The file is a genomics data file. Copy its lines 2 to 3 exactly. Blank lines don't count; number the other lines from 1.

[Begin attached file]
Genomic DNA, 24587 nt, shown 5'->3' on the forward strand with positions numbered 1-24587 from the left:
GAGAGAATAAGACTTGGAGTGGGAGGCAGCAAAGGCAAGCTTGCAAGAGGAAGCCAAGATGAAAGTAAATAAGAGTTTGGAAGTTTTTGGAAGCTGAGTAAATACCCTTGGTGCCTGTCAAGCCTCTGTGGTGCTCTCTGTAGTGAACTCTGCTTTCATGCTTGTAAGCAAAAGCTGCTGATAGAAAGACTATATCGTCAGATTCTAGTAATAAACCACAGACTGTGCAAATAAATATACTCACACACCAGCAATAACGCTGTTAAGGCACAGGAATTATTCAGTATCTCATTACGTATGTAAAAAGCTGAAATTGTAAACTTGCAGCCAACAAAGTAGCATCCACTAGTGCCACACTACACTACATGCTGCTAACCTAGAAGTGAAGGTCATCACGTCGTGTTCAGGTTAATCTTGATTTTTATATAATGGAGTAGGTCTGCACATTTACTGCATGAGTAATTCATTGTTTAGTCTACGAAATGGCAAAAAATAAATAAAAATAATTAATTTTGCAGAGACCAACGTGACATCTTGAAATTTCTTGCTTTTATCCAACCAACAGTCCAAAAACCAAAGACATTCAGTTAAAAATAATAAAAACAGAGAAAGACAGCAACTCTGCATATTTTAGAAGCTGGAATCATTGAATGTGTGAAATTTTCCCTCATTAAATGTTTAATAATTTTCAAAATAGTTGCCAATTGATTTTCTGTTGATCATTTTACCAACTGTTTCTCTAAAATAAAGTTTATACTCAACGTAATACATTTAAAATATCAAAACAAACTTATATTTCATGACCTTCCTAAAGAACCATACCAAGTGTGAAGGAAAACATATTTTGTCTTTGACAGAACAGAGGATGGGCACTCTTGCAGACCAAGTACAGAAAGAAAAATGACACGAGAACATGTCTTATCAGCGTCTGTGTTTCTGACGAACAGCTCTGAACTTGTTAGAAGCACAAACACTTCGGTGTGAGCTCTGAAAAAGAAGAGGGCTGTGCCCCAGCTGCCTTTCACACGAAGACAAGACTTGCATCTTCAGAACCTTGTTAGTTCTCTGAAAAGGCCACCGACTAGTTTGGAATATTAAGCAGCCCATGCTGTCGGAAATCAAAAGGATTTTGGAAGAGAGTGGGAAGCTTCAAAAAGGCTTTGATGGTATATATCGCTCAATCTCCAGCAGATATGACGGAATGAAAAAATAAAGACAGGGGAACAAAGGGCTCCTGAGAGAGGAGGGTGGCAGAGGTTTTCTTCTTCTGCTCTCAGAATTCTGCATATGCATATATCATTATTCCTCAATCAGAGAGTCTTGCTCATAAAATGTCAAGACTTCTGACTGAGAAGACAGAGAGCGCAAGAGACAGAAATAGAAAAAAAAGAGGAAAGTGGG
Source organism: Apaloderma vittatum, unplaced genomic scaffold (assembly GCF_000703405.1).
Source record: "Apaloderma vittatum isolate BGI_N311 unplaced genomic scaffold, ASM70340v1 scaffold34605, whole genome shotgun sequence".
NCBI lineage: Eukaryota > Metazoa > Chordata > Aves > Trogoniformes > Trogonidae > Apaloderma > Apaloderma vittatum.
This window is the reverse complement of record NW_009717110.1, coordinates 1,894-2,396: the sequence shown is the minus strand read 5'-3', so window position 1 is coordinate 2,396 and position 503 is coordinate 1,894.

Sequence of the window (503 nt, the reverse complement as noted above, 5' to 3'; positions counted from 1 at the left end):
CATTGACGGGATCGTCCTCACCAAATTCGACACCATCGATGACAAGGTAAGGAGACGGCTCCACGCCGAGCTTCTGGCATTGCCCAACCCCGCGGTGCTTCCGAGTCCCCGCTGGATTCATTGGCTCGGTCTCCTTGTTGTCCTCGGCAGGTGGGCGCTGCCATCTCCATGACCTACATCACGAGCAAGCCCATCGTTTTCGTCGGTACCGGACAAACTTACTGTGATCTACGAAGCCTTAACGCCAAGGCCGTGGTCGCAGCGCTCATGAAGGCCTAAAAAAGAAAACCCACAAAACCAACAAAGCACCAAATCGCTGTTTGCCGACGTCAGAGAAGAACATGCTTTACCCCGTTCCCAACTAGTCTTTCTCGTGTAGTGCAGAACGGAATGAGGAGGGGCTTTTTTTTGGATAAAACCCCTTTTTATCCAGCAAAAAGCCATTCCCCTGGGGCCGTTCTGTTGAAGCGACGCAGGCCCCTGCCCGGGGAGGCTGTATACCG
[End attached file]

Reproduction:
GAGAGAATAAGACTTGGAGTGGGAGGCAGCAAAGGCAAGCTTGCAAGAGGAAGCCAAGATGAAAGTAAATAAGAGTTTGGAAGTTTTTGGAAGCTGAGTAAATACCCTTGGTGCCTGTCAAGCCTCTGTGGTGCTCTCTGTAGTGAACTCTGCTTTCATGCTTGTAAGCAAAAGCTGCTGATAGAAAGACTATATCGTCAGATTCTAGTAATAAACCACAGACTGTGCAAATAAATATACTCACACACCAGCAATAACGCTGTTAAGGCACAGGAATTATTCAGTATCTCATTACGTATGTAAAAAGCTGAAATTGTAAACTTGCAGCCAACAAAGTAGCATCCACTAGTGCCACACTACACTACATGCTGCTAACCTAGAAGTGAAGGTCATCACGTCGTGTTCAGGTTAATCTTGATTTTTATATAATGGAGTAGGTCTGCACATTTACTGCATGAGTAATTCATTGTTTAGTCTACGAAATGGCAAAAAATAAATAAAAATAATTAATTTTGCAGAGACCAACGTGACATCTTGAAATTTCTTGCTTTTATCCAACCAACAGTCCAAAAACCAAAGACATTCAGTTAAAAATAATAAAAACAGAGAAAGACAGCAACTCTGCATATTTTAGAAGCTGGAATCATTGAATGTGTGAAATTTTCCCTCATTAAATGTTTAATAATTTTCAAAATAGTTGCCAATTGATTTTCTGTTGATCATTTTACCAACTGTTTCTCTAAAATAAAGTTTATACTCAACGTAATACATTTAAAATATCAAAACAAACTTATATTTCATGACCTTCCTAAAGAACCATACCAAGTGTGAAGGAAAACATATTTTGTCTTTGACAGAACAGAGGATGGGCACTCTTGCAGACCAAGTACAGAAAGAAAAATGACACGAGAACATGTCTTATCAGCGTCTGTGTTTCTGACGAACAGCTCTGAACTTGTTAGAAGCACAAACACTTCGGTGTGAGCTCTGAAAAAGAAGAGGGCTGTGCCCCAGCTGCCTTTCACACGAAGACAAGACTTGCATCTTCAGAACCTTGTTAGTTCTCTGAAAAGGCCACCGACTAGTTTGGAATATTAAGCAGCCCATGCTGTCGGAAATCAAAAGGATTTTGGAAGAGAGTGGGAAGCTTCAAAAAGGCTTTGATGGTATATATCGCTCAATCTCCAGCAGATATGACGGAATGAAAAAATAAAGACAGGGGAACAAAGGGCTCCTGAGAGAGGAGGGTGGCAGAGGTTTTCTTCTTCTGCTCTCAGAATTCTGCATATGCATATATCATTATTCCTCAATCAGAGAGTCTTGCTCATAAAATGTCAAGACTTCTGACTGAGAAGACAGAGAGCGCAAGAGACAGAAATAGAAAAAAAAGAGGAAAGTGGG
Source organism: Apaloderma vittatum, unplaced genomic scaffold (assembly GCF_000703405.1).